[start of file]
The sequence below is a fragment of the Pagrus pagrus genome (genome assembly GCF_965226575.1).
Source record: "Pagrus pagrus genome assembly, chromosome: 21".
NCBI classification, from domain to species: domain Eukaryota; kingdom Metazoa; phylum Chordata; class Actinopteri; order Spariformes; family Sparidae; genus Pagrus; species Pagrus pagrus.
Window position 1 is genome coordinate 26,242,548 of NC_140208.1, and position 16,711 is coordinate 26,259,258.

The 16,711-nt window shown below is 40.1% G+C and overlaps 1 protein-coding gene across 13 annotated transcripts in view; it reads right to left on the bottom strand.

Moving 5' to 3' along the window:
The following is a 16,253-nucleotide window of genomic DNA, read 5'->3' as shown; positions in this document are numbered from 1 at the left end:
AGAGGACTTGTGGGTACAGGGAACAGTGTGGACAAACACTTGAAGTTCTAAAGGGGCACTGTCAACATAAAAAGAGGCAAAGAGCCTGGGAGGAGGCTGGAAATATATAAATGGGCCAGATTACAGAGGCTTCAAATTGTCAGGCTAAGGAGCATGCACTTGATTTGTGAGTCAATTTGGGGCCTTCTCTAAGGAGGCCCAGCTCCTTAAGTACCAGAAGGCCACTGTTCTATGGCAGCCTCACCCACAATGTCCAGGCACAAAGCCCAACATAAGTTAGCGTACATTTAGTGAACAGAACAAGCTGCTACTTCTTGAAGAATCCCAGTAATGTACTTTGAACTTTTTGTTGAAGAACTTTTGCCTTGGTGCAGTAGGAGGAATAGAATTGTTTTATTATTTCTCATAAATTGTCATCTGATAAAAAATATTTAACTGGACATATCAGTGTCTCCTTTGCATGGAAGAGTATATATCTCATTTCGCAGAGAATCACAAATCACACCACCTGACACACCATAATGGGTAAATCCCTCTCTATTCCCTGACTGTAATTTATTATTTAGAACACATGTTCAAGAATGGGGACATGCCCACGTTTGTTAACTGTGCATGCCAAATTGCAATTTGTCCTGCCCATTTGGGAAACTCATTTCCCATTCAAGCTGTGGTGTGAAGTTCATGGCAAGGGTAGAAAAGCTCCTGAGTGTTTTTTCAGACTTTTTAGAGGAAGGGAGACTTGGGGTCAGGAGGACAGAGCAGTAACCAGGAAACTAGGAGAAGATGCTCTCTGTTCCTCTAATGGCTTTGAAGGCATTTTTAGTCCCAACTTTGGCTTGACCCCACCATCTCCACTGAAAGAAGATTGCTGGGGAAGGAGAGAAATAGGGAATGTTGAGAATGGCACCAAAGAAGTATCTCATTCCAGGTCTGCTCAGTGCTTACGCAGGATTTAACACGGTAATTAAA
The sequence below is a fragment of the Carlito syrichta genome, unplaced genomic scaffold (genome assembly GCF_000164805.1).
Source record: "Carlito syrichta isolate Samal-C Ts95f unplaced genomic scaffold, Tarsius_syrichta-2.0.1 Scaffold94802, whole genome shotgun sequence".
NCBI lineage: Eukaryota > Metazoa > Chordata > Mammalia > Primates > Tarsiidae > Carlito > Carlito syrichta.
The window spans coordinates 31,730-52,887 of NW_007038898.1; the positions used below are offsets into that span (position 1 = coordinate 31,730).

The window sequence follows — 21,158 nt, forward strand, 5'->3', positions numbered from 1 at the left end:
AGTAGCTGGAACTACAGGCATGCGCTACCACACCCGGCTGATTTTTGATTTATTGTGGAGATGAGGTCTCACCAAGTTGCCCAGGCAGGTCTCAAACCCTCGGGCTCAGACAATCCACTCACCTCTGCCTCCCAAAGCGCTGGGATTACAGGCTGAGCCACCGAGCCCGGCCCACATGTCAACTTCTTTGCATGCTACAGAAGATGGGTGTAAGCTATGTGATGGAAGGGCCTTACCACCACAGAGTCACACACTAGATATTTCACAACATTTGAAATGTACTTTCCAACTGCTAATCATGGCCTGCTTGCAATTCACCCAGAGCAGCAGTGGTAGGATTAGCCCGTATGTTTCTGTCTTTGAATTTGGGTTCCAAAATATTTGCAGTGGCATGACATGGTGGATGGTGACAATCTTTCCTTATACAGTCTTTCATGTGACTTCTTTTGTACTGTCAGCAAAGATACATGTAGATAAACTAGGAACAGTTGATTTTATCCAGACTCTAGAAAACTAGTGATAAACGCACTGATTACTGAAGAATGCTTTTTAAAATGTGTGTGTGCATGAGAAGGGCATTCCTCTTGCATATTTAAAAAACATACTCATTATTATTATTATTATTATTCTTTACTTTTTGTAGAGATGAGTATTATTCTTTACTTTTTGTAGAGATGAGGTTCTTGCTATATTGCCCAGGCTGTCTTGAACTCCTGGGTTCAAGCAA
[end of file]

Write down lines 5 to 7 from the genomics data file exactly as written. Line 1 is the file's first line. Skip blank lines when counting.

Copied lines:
The 16,711-nt window shown below is 40.1% G+C and overlaps 1 protein-coding gene across 13 annotated transcripts in view; it reads right to left on the bottom strand.

Moving 5' to 3' along the window:
The following is a 16,253-nucleotide window of genomic DNA, read 5'->3' as shown; positions in this document are numbered from 1 at the left end: